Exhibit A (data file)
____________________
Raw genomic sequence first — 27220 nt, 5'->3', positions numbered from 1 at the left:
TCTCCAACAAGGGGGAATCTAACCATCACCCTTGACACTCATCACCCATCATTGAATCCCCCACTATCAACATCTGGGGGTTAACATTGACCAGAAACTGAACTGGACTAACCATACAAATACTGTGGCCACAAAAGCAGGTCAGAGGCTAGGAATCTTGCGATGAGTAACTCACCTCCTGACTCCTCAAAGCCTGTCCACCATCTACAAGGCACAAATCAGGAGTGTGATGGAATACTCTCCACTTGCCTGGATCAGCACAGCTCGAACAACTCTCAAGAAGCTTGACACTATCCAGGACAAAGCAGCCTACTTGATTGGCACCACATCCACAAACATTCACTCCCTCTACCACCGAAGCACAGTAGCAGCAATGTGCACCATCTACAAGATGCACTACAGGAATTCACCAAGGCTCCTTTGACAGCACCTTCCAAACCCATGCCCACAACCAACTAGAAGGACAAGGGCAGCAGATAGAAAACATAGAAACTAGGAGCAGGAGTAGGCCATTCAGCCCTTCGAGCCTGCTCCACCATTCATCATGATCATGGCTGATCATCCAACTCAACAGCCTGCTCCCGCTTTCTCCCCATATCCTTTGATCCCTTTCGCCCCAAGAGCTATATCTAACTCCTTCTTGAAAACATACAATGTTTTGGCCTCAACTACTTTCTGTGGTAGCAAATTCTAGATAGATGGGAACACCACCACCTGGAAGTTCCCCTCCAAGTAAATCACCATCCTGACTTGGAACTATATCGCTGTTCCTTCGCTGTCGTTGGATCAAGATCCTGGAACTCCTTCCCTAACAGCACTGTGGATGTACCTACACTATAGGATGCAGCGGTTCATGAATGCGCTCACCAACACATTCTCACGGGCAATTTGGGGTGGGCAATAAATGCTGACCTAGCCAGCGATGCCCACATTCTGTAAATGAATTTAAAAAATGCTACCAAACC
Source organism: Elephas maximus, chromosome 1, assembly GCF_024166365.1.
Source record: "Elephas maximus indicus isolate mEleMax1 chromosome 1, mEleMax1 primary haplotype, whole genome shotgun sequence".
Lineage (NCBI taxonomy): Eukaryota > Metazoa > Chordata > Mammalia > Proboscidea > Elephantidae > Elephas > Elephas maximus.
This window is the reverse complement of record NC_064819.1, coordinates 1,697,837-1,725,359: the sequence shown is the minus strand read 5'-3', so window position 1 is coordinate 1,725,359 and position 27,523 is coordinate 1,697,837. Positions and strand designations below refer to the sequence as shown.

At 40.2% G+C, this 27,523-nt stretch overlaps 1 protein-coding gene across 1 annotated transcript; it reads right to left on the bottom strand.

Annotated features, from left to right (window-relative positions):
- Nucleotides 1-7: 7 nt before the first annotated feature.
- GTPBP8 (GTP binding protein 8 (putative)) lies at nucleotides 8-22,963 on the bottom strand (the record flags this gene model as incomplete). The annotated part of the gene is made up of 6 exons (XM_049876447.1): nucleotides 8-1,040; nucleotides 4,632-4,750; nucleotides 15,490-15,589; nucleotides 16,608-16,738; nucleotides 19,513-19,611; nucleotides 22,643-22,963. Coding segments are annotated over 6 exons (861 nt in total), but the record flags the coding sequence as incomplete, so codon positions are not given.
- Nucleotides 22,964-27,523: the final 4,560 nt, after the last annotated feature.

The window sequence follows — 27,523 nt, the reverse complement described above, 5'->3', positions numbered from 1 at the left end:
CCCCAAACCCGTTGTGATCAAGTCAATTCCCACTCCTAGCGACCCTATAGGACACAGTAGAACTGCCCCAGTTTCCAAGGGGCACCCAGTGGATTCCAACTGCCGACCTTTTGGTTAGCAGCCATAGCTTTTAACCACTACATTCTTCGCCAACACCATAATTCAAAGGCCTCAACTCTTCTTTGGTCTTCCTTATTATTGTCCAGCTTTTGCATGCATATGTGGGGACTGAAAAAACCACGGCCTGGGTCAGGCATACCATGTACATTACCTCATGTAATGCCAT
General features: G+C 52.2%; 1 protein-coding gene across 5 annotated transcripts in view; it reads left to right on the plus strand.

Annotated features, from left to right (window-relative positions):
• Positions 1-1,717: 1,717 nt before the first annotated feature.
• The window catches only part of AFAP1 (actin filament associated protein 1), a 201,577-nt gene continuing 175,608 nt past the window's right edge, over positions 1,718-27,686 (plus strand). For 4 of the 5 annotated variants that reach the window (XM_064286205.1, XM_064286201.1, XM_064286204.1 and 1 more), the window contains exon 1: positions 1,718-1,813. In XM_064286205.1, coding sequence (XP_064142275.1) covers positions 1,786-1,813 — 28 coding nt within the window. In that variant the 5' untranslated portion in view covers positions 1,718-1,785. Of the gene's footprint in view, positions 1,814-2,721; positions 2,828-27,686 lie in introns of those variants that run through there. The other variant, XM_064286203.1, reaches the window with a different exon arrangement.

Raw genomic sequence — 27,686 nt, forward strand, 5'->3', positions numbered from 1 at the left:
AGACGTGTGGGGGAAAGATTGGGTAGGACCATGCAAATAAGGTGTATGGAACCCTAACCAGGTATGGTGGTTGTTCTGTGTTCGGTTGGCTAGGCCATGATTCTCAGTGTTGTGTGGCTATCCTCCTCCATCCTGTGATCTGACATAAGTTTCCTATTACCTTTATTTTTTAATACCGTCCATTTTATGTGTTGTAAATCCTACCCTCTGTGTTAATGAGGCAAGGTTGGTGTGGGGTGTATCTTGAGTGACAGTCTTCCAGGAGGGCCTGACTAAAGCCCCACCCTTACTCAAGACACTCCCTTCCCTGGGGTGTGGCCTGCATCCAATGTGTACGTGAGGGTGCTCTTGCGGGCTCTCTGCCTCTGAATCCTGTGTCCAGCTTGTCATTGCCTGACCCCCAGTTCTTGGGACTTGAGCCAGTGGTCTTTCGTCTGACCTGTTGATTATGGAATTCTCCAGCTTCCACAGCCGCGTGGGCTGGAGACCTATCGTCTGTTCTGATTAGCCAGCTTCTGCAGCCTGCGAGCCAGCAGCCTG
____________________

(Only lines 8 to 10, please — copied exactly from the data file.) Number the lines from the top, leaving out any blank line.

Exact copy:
Annotated features, from left to right (window-relative positions):
- Nucleotides 1-7: 7 nt before the first annotated feature.
- GTPBP8 (GTP binding protein 8 (putative)) lies at nucleotides 8-22,963 on the bottom strand (the record flags this gene model as incomplete). The annotated part of the gene is made up of 6 exons (XM_049876447.1): nucleotides 8-1,040; nucleotides 4,632-4,750; nucleotides 15,490-15,589; nucleotides 16,608-16,738; nucleotides 19,513-19,611; nucleotides 22,643-22,963. Coding segments are annotated over 6 exons (861 nt in total), but the record flags the coding sequence as incomplete, so codon positions are not given.